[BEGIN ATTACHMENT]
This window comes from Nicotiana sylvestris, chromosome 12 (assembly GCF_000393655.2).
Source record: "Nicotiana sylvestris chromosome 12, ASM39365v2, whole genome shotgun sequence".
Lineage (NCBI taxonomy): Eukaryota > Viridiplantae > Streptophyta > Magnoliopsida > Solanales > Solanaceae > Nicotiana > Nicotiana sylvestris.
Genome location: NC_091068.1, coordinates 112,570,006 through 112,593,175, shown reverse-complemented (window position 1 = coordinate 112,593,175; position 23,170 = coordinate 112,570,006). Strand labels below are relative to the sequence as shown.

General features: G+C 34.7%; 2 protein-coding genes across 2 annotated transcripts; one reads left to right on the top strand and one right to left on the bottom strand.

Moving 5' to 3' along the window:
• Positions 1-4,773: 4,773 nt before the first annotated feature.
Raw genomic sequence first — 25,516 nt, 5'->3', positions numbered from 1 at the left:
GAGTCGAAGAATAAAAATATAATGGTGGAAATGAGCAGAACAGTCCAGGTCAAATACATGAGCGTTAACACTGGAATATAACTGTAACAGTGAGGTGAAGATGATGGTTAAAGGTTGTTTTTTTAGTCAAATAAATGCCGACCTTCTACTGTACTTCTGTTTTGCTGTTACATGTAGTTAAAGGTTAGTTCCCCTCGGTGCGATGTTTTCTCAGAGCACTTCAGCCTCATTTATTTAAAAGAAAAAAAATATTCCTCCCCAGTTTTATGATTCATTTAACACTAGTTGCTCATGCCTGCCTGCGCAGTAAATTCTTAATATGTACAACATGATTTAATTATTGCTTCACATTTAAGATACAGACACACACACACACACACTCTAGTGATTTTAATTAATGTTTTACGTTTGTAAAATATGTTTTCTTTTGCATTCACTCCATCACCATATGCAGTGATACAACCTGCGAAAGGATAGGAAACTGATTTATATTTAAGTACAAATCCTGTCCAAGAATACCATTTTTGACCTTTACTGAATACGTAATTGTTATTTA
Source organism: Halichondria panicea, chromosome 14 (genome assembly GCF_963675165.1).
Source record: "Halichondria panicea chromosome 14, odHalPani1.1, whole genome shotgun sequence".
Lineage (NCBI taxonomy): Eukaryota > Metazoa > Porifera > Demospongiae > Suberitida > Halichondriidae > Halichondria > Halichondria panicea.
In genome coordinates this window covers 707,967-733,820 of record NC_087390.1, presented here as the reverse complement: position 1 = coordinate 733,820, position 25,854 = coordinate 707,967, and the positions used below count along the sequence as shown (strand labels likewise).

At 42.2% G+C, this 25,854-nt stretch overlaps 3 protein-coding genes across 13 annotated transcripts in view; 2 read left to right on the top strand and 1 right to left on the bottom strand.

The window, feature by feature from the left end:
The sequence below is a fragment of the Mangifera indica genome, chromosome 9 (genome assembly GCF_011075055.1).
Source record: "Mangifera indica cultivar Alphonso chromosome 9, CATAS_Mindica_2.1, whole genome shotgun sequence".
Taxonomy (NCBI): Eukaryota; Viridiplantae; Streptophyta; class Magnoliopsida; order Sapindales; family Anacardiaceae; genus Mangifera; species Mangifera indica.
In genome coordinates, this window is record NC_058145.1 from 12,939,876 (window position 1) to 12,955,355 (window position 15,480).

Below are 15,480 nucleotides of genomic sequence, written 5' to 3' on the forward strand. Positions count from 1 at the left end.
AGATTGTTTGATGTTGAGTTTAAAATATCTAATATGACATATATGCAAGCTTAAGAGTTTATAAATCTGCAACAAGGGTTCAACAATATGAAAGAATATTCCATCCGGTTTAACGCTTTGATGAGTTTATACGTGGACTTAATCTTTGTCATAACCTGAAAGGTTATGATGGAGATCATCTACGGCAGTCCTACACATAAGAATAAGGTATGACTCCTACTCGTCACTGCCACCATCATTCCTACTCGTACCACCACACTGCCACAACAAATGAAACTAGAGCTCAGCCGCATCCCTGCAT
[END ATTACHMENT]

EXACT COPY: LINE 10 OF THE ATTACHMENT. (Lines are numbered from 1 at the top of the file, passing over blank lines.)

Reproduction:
Source organism: Halichondria panicea, chromosome 14 (genome assembly GCF_963675165.1).